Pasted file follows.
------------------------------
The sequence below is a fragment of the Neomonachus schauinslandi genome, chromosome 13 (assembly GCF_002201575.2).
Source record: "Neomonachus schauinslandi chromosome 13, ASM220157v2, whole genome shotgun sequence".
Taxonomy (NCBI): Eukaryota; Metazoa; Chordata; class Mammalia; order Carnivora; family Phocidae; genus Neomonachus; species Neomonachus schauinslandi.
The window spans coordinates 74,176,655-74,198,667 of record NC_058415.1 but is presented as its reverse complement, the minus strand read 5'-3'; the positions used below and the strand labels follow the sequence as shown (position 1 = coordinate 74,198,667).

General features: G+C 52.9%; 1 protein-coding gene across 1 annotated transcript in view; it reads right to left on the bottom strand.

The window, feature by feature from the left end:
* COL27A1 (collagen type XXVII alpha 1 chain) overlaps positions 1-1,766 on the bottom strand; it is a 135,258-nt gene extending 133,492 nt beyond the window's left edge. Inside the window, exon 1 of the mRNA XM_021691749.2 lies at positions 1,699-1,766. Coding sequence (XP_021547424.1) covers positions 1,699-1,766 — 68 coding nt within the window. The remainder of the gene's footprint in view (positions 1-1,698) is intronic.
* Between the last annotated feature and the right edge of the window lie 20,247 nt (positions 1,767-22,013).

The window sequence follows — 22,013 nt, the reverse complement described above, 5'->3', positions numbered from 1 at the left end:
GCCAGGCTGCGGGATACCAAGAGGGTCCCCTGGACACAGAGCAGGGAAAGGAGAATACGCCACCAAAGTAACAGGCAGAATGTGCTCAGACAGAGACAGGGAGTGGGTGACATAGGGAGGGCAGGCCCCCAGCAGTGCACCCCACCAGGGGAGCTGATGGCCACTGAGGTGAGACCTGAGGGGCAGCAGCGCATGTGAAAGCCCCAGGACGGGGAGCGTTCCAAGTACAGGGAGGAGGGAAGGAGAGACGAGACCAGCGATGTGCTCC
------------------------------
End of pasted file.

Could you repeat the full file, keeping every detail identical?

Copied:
The sequence below is a fragment of the Neomonachus schauinslandi genome, chromosome 13 (assembly GCF_002201575.2).
Source record: "Neomonachus schauinslandi chromosome 13, ASM220157v2, whole genome shotgun sequence".
Taxonomy (NCBI): Eukaryota; Metazoa; Chordata; class Mammalia; order Carnivora; family Phocidae; genus Neomonachus; species Neomonachus schauinslandi.
The window spans coordinates 74,176,655-74,198,667 of record NC_058415.1 but is presented as its reverse complement, the minus strand read 5'-3'; the positions used below and the strand labels follow the sequence as shown (position 1 = coordinate 74,198,667).

General features: G+C 52.9%; 1 protein-coding gene across 1 annotated transcript in view; it reads right to left on the bottom strand.

The window, feature by feature from the left end:
* COL27A1 (collagen type XXVII alpha 1 chain) overlaps positions 1-1,766 on the bottom strand; it is a 135,258-nt gene extending 133,492 nt beyond the window's left edge. Inside the window, exon 1 of the mRNA XM_021691749.2 lies at positions 1,699-1,766. Coding sequence (XP_021547424.1) covers positions 1,699-1,766 — 68 coding nt within the window. The remainder of the gene's footprint in view (positions 1-1,698) is intronic.
* Between the last annotated feature and the right edge of the window lie 20,247 nt (positions 1,767-22,013).

The window sequence follows — 22,013 nt, the reverse complement described above, 5'->3', positions numbered from 1 at the left end:
GCCAGGCTGCGGGATACCAAGAGGGTCCCCTGGACACAGAGCAGGGAAAGGAGAATACGCCACCAAAGTAACAGGCAGAATGTGCTCAGACAGAGACAGGGAGTGGGTGACATAGGGAGGGCAGGCCCCCAGCAGTGCACCCCACCAGGGGAGCTGATGGCCACTGAGGTGAGACCTGAGGGGCAGCAGCGCATGTGAAAGCCCCAGGACGGGGAGCGTTCCAAGTACAGGGAGGAGGGAAGGAGAGACGAGACCAGCGATGTGCTCC